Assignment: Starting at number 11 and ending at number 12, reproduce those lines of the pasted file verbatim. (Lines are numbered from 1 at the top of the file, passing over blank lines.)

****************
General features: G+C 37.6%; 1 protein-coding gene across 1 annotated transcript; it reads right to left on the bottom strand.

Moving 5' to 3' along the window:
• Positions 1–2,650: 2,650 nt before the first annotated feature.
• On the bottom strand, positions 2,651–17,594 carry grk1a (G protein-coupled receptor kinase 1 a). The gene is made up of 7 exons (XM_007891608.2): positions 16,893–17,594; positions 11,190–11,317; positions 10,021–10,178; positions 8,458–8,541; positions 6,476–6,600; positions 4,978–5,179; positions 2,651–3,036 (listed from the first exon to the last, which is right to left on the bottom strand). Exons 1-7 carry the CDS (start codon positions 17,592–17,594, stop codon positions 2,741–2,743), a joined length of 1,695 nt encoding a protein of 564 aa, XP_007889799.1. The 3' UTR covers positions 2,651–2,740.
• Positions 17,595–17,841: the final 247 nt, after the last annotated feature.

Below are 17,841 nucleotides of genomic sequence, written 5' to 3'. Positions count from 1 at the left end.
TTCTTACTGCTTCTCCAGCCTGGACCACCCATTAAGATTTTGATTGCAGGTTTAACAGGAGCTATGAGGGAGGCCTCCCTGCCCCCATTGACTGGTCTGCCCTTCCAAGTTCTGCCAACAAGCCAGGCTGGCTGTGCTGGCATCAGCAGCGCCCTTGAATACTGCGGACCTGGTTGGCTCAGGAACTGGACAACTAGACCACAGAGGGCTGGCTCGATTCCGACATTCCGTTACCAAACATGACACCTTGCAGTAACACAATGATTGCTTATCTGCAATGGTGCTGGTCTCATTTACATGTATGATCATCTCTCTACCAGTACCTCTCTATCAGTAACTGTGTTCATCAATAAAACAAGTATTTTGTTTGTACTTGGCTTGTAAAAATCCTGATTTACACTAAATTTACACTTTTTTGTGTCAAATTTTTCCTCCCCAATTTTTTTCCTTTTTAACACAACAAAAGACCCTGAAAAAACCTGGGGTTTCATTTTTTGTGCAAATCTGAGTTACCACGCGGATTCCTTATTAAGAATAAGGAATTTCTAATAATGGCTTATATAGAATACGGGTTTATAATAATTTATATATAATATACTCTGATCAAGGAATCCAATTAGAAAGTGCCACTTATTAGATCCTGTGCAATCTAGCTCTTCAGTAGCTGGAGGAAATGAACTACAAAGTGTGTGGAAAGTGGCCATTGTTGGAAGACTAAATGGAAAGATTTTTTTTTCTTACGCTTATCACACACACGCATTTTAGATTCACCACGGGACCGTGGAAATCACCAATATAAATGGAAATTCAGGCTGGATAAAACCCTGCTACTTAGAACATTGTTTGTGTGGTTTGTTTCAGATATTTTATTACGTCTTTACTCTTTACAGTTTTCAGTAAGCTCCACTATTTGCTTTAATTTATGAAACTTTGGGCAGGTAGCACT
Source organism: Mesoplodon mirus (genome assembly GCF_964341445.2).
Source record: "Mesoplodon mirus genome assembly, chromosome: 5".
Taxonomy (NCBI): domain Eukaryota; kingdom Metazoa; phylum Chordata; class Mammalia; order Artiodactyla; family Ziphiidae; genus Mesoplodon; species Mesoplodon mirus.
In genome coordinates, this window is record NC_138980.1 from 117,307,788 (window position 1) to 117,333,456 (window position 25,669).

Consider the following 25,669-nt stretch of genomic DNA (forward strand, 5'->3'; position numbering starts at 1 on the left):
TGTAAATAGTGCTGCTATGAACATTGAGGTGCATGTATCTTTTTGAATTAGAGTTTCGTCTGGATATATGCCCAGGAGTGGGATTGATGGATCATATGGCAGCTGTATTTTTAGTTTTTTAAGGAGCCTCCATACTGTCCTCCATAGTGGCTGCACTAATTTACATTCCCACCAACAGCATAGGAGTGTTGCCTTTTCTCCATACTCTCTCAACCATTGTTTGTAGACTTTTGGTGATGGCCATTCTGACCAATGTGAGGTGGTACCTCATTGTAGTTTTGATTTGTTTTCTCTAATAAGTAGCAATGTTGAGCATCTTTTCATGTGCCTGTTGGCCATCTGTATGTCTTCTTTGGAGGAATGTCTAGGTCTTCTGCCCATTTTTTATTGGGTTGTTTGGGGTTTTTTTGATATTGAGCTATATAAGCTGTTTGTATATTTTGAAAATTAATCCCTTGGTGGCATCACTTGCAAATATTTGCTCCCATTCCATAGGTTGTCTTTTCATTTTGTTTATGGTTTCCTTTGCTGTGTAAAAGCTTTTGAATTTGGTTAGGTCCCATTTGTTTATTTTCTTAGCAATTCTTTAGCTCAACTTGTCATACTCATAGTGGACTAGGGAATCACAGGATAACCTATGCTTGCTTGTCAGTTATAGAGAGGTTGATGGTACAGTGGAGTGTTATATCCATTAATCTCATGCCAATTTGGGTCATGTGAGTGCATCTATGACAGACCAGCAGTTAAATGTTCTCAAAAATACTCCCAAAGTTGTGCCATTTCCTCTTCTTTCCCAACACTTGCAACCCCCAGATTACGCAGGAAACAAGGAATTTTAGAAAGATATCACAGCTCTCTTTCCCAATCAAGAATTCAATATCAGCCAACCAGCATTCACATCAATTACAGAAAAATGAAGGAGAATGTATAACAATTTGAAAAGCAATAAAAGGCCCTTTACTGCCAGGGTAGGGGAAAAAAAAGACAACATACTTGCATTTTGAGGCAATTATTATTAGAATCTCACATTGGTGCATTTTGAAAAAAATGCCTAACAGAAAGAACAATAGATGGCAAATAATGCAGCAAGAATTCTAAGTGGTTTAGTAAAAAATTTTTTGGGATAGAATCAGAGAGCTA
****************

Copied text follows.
In genome coordinates, this window is record NC_138980.1 from 117,307,788 (window position 1) to 117,333,456 (window position 25,669).

Consider the following 25,669-nt stretch of genomic DNA (forward strand, 5'->3'; position numbering starts at 1 on the left):